North Carolina’s voter ID law had racially discriminatory intent, state Supreme Court says


The North Carolina Supreme Court on Friday upheld a lower court ruling that nullified the state’s 2018 voter ID law, agreeing with the lower court that it had been passed with intent to target black voters who are unlikely to be Republicans would be right.

“We believe that the three-judge panel’s findings of fact are supported by competent evidence showing that the law was motivated by a racially discriminatory purpose,” the court said by a Democratic majority, adding that the lower court also correctly applied the relevant precedent.

The three Republican members of the state Supreme Court disagreed with the ruling on Friday.

Known as SB 824, the law was passed in 2018 after Republicans lost their majority in the Legislature but before the new Legislature took over. The law was stayed under an injunction after the North Carolina Court of Appeals ruled in 2020 that voter identification provisions could negatively impact Black voters. A three-judge state court panel then permanently blocked the law in September 2021.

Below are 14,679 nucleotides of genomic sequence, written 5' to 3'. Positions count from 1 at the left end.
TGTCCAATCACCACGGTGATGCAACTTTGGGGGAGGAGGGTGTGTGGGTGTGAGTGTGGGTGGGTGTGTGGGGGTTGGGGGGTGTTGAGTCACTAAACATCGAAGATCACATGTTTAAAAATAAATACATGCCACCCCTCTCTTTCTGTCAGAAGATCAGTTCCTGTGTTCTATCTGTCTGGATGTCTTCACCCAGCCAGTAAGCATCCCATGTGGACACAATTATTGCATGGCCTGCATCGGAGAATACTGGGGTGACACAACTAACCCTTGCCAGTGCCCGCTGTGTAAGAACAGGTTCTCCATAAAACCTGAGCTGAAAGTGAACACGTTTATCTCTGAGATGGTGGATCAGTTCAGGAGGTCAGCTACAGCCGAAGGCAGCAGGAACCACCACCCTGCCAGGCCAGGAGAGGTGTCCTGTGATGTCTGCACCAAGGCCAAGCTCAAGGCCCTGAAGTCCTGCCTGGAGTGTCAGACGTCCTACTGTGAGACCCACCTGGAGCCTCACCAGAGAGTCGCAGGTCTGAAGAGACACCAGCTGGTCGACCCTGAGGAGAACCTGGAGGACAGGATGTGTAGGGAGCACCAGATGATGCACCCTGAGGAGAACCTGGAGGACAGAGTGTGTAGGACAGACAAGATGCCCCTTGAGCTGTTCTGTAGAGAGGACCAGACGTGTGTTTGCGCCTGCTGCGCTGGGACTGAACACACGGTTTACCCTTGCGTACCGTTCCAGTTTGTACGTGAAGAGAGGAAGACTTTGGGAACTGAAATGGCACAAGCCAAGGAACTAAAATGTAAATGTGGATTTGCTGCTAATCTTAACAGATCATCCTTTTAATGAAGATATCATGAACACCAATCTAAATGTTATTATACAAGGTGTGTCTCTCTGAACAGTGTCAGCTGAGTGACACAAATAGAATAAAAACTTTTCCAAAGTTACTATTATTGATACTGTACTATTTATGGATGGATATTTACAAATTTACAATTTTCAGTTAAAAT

Republicans are set to regain control of North Carolina’s Supreme Court in the coming weeks after the party swapped two seats on the court in last month’s midterm elections.

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